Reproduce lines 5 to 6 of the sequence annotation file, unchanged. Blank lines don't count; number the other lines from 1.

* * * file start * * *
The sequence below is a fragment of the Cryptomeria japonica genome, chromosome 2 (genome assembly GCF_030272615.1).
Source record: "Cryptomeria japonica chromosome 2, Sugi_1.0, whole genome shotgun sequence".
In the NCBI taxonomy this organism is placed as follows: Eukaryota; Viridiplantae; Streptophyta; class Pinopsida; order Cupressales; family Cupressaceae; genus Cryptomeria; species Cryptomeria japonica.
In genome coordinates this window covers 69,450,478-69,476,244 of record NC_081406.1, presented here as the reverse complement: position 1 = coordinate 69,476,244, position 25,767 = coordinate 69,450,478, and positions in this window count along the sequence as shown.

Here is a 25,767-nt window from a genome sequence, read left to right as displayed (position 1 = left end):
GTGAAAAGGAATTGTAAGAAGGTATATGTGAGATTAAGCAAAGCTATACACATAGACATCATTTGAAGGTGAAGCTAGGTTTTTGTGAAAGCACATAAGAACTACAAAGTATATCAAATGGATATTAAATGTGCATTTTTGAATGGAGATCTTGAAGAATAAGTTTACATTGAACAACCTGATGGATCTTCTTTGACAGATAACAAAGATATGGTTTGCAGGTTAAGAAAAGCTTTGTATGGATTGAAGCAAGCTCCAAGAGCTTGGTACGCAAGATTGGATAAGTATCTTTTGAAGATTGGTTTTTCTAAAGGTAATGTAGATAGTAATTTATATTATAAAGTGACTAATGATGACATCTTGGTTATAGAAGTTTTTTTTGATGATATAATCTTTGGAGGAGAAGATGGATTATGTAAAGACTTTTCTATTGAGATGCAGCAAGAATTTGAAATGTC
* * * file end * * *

Here is a 25,767-nt window from a genome sequence, read left to right as displayed (position 1 = left end):
GTGAAAAGGAATTGTAAGAAGGTATATGTGAGATTAAGCAAAGCTATACACATAGACATCATTTGAAGGTGAAGCTAGGTTTTTGTGAAAGCACATAAGAACTACAAAGTATATCAAATGGATATTAAATGTGCATTTTTGAATGGAGATCTTGAAGAATAAGTTTACATTGAACAACCTGATGGATCTTCTTTGACAGATAACAAAGATATGGTTTGCAGGTTAAGAAAAGCTTTGTATGGATTGAAGCAAGCTCCAAGAGCTTGGTACGCAAGATTGGATAAGTATCTTTTGAAGATTGGTTTTTCTAAAGGTAATGTAGATAGTAATTTATATTATAAAGTGACTAATGATGACATCTTGGTTATAGAAGTTTTTTTTGATGATATAATCTTTGGAGGAGAAGATGGATTATGTAAAGACTTTTCTATTGAGATGCAGCAAGAATTTGAAATGTC